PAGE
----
The wisdom teeth are the most often removed because the overwhelming majority of people just don’t have enough room for them in their mouth. As they try to come in (the operative word being “try”), they usually cause pain in the jaw, push the other teeth around, and often develop a nasty infection. We always keep a close eye on the wisdom teeth during a patient’s routine appointments, so at the earliest sign of trouble, we can remove them right away.
Most of the time, the wisdom teeth actually become stuck, or impacted, as they are erupting. In order to remove them, we need to get all the gum/bone tissue out of the way first, meaning we have to perform what is called a surgical extraction.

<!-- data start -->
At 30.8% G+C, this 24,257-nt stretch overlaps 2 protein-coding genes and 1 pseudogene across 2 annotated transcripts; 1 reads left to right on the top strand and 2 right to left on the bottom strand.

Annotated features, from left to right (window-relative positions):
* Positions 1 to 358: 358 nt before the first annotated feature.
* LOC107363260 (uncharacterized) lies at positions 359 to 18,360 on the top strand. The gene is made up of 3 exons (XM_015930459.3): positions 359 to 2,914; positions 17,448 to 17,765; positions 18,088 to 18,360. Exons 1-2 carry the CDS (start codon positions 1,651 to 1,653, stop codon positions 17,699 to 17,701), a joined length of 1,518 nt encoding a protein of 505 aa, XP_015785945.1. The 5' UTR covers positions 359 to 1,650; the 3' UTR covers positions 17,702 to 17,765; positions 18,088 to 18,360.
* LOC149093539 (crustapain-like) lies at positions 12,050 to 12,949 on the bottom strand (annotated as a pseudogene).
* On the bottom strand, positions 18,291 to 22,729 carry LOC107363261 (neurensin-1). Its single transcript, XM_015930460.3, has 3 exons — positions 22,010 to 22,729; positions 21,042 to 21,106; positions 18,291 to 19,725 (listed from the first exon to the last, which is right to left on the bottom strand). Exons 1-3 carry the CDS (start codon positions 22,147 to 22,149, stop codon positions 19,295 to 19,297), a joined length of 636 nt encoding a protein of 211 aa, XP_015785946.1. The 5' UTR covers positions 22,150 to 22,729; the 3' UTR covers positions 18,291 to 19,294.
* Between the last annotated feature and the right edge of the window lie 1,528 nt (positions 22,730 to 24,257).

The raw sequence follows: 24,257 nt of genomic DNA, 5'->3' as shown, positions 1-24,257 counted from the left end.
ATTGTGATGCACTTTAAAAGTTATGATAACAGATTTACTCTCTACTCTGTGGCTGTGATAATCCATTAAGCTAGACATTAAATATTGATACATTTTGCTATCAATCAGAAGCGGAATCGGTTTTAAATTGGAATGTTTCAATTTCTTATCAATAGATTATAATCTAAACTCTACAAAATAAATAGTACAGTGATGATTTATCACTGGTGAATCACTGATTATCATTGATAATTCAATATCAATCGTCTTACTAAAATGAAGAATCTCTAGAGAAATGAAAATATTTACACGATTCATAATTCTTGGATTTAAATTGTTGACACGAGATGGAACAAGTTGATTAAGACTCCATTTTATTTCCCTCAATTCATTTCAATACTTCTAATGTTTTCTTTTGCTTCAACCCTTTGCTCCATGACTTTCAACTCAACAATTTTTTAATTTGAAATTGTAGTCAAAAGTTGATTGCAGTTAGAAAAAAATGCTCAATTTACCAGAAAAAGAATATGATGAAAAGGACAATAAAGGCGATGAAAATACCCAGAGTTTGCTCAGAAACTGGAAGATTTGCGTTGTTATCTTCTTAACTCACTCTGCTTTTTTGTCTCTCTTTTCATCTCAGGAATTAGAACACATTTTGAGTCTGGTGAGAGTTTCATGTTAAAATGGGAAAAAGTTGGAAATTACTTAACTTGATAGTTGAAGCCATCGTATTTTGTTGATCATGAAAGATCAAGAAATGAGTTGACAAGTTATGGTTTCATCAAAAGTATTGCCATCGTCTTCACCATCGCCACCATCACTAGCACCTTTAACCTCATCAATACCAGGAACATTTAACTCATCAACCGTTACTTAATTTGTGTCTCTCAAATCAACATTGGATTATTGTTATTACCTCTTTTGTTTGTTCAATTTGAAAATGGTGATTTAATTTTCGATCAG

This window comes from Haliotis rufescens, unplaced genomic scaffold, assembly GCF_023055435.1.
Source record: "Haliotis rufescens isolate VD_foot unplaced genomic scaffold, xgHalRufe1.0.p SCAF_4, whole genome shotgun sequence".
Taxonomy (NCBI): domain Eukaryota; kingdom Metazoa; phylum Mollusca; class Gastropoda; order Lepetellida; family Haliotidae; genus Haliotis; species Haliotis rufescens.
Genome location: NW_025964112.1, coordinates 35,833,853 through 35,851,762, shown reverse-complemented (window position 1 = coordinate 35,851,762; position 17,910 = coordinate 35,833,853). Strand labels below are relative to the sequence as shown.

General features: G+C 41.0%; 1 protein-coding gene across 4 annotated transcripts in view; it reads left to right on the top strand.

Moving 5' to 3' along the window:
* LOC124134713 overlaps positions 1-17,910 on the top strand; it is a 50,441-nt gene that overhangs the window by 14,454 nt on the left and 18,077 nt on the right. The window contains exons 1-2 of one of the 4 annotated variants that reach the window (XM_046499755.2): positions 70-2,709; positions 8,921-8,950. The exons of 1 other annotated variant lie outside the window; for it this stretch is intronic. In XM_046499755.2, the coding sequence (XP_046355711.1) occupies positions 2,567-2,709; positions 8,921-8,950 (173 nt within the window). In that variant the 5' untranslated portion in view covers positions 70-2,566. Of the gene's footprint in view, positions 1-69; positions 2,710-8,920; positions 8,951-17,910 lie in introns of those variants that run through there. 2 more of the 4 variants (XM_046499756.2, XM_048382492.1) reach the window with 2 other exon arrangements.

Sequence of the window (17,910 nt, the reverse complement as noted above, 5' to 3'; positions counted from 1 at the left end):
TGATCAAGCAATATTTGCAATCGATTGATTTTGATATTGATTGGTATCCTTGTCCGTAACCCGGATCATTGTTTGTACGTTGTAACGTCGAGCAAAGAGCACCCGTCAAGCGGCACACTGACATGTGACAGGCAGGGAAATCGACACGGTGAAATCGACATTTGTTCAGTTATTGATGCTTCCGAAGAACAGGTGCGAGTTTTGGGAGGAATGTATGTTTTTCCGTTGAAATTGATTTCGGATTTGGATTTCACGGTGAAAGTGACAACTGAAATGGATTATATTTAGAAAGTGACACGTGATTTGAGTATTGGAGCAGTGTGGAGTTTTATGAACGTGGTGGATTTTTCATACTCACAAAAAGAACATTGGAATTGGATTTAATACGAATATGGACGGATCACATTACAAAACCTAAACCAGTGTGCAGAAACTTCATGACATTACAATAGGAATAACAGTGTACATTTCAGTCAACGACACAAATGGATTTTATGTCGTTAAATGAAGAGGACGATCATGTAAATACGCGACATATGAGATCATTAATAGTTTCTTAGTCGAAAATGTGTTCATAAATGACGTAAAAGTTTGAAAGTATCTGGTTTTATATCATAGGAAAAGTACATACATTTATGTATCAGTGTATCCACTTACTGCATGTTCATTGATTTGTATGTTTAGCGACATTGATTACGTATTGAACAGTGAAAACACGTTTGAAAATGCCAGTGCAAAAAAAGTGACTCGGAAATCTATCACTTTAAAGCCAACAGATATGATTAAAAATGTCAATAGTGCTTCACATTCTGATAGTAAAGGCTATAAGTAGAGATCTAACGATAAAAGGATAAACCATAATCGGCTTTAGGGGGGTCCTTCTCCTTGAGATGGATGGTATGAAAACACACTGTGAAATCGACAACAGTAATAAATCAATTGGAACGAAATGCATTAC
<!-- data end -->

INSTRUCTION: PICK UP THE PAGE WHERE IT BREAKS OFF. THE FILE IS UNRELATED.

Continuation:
To do this, we simply numb a patient with local anesthetic, make a small incision in the gums to expose the bone still housing a tooth, and then remove the bone. At that point, we can extract the tooth, usually in pieces. Most patients will experience a little oral soreness in the days right after an extraction, but most are able to go back to their normal diet and daily routine in less than a week.